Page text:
Nyingma Institute Blog
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In support of Tibetan Aid Project’s annual benefit dinner
We teach our children ‘the facts of life’—when do we learn ‘the facts of death?’
Comments by faculty and students reflecting their nine months journey in the vastness of Tarthang Tulku’s “Knowledge of Freedom”
“. . . it’s completely and entirely open and honest, relentlessly inviting you to further inquiry, without any dogma. It’s both challenging and very open.”
On May 26, 2021, for the first time in the US history, the celebration of Vesak — the birth, enlightenment, and parinirvana of the Buddha — was held in The White House.
We live, work, and practice together with the intention to grow and cultivate our hearts and minds through service.
Since our last update, large decorative boulders have been selected and nudged carefully into place via forklift. The main stairs . . .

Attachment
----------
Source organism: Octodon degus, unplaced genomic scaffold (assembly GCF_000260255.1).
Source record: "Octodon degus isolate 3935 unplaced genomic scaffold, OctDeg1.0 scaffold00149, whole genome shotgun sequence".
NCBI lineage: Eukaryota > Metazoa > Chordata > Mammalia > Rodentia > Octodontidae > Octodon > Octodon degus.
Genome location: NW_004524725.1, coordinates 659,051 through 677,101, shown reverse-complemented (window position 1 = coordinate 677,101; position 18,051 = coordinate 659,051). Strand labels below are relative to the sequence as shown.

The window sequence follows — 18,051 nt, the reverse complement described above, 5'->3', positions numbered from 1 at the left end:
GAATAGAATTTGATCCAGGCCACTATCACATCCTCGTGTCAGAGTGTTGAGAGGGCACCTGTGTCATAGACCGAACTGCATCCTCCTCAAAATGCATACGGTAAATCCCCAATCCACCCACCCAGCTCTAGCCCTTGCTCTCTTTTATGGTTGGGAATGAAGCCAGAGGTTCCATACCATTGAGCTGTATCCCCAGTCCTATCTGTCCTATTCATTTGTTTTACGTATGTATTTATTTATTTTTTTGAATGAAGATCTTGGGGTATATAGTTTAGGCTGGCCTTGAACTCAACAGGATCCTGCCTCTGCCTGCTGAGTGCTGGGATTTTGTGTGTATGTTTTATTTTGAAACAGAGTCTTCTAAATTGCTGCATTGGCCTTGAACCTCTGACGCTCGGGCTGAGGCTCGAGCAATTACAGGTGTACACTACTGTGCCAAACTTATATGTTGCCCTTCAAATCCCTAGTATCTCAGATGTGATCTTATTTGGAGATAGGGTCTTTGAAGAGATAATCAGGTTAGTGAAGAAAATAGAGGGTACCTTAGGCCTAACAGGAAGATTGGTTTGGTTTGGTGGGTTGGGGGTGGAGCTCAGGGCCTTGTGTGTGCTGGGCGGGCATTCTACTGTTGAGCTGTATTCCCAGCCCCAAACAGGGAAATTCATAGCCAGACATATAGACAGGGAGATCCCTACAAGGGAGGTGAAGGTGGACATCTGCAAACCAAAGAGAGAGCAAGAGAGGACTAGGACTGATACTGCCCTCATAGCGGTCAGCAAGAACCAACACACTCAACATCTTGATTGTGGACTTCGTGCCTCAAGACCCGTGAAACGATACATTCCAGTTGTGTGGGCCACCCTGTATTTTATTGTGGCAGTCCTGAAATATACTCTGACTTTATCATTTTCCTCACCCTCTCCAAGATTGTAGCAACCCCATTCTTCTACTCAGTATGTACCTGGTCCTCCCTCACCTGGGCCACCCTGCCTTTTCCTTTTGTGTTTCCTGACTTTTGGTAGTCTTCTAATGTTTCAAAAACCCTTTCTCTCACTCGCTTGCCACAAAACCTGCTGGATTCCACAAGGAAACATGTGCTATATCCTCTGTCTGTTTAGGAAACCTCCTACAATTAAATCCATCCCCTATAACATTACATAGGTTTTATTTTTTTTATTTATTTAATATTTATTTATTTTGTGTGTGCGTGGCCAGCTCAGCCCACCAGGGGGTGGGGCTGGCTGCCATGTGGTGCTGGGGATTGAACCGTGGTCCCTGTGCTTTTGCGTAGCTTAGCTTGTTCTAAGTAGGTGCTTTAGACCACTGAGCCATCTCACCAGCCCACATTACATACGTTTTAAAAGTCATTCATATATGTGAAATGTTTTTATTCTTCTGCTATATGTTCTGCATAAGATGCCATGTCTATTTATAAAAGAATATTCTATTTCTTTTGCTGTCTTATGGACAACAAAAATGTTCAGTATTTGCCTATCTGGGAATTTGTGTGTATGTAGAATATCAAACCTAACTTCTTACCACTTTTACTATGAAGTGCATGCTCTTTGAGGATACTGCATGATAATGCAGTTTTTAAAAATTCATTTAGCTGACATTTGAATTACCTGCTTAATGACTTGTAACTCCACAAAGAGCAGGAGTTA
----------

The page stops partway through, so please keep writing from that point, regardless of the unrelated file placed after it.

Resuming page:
We at the Nyingma Institute, dedicated to the Buddhist path of healing the causes of suffering and generating a positive momentum of body, speech and mind offer these words from Tarthang Tulku’s Caring book for all of us, inter-connected . . .
“Jack was a loving, kind, open-hearted being who introduced countless people to the treasures of Kum Nye and the spiritual life.”
We are seeking recommendations for a safe, lightly-used car to purchase, one without major repairs needed, for transporting supplies and people.
We want to encourage stillness, resilience, attunement to beauty, and the possibility of caring at all times, especially when we feel the most challenged.
A letter to the community in this time of COVID-19.
A new free program. Let’s practice together, find new ways to keep in touch, and deepen our understanding.
“Without any commentary or explanation, we can walk through a garden and feel the fullness of the experience …
As a new year approaches, it’s worth contemplating what you would like to cultivate and invite into your life.
Deepen your understanding of the living spirit of Buddhist teaching and practice.
It is well known that the Buddha taught a universal love and compassion that had a profound effect on all who met him, but he was also modeling a revolutionary way of caring for our mind at the deepest level . . .
Translation literally means “to carry across.” It is said that the Tibetan language was created with the purpose of translating Dharma texts.
Our intention is to promote a beneficial and supportive experience. We so look forward to our next opportunity to be together.
Human Development Training
A Dynamic Point of Balance